Anti-Houthi forces continue advance in Yemen's northern provinces

Anti-Houthi forces continue advance in Yemen's northern provinces
Government-allied forces take Utmah, 100 kilometres from Sanaa, as well as towns in central Ibb province.
2 min read
11 August, 2015
Anti-Houthi forces have swept southern Yemen in recent weeks [AFP].

Saudi-backed forces allied to Yemen's exiled government have seized a town south of the rebel-held capital, military officials said on Tuesday, in their latest advance against Houthi rebels.

The "Popular Resistance Committees" - comprising pro-government fighters, Sunni tribes, and southern separatists - seized overnight the town of Utmah, about 100 kilometres (60 miles) south of Sanaa, the officials said.

The town is in the province of Dhamar next to Sanaa province, where the predominantly Zaydi Shia rebels, allied to Yemeni army units loyal to ex-president Ali Abdullah Saleh, have held the capital since September.

Anti-Houthi forces also seized six towns in the mountainous central Ibb province, where local Sunni tribes have been clashing with the Houthis for months, the officials said.

Backed by a Saudi-led coalition that has been carrying out air strikes since March, government-allied forces have been battling for months to restore President Abd-Rabbo Mansour Hadi, in exile in Riyadh, to power.

The officials were unable to provide details on the number of 'Popular Resistance' or Houthi-Saleh casualties in the fighting.

Government-allied forces have launched a major counter-offensive in recent weeks and recaptured four southern provinces - Abyan, Aden, Dalea, and Lahj.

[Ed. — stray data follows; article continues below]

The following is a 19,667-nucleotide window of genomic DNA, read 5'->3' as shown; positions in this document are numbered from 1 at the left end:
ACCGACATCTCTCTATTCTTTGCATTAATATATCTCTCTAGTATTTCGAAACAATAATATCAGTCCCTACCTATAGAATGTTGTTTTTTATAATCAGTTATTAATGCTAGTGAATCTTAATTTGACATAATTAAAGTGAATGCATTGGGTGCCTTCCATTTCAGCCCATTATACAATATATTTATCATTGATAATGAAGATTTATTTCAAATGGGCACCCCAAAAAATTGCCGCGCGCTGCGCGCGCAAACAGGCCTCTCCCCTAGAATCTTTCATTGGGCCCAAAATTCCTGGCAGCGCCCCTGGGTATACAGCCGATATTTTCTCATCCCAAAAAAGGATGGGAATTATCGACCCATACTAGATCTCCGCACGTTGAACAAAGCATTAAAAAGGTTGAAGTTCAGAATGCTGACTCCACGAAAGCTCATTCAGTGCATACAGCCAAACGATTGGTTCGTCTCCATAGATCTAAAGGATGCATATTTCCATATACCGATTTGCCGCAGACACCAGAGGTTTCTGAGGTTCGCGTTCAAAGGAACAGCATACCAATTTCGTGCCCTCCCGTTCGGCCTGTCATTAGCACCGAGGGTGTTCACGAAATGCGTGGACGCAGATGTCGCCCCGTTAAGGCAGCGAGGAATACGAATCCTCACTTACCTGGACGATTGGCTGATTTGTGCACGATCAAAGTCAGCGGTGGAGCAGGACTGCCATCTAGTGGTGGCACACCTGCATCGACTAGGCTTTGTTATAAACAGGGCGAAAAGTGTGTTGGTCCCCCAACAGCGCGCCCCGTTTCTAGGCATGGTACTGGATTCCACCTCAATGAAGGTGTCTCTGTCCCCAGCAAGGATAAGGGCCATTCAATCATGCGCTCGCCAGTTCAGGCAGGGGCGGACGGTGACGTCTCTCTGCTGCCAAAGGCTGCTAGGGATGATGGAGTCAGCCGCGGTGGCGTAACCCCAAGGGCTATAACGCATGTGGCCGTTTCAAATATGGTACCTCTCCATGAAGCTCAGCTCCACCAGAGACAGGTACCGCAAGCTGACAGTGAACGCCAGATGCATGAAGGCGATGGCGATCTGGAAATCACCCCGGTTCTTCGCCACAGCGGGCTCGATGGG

The advance has been leading toward third city Taiz, southwest of Sanaa.

Government-allied militia sources said clashes were ongoing in Taiz, which would be a major prize if retaken by anti-Houthi forces.

Elsewhere, military officials said the pro-rebel governor of the southeastern Shabwa province, Ali al-Awlaqi, fled to an unknown location on Monday as Popular Resistance forces prepared to enter the province.

The officials accused the rebels of planting landmines in government buildings across the province, in a sign that they were planning to retreat.

Complaining of marginalisation, the Houthis descended from their northern stronghold last year and, with the help of pro-Saleh army units, seized Sanaa unopposed.

They advanced on the main southern city of Aden in March, forcing Hadi to flee to Saudi Arabia and prompting Yemen's
neighbour to lead an air war on the rebels.

The latest turnaround in the fighting coincided with the appearance on the battleground of modern equipment that, according to military sources, the Saudi-led coalition had provided to Hadi's allies.

A military source last week also reported the deployment of "hundreds of soldiers from Gulf countries" in the coalition to Aden, along with dozens of tanks and armoured vehicles.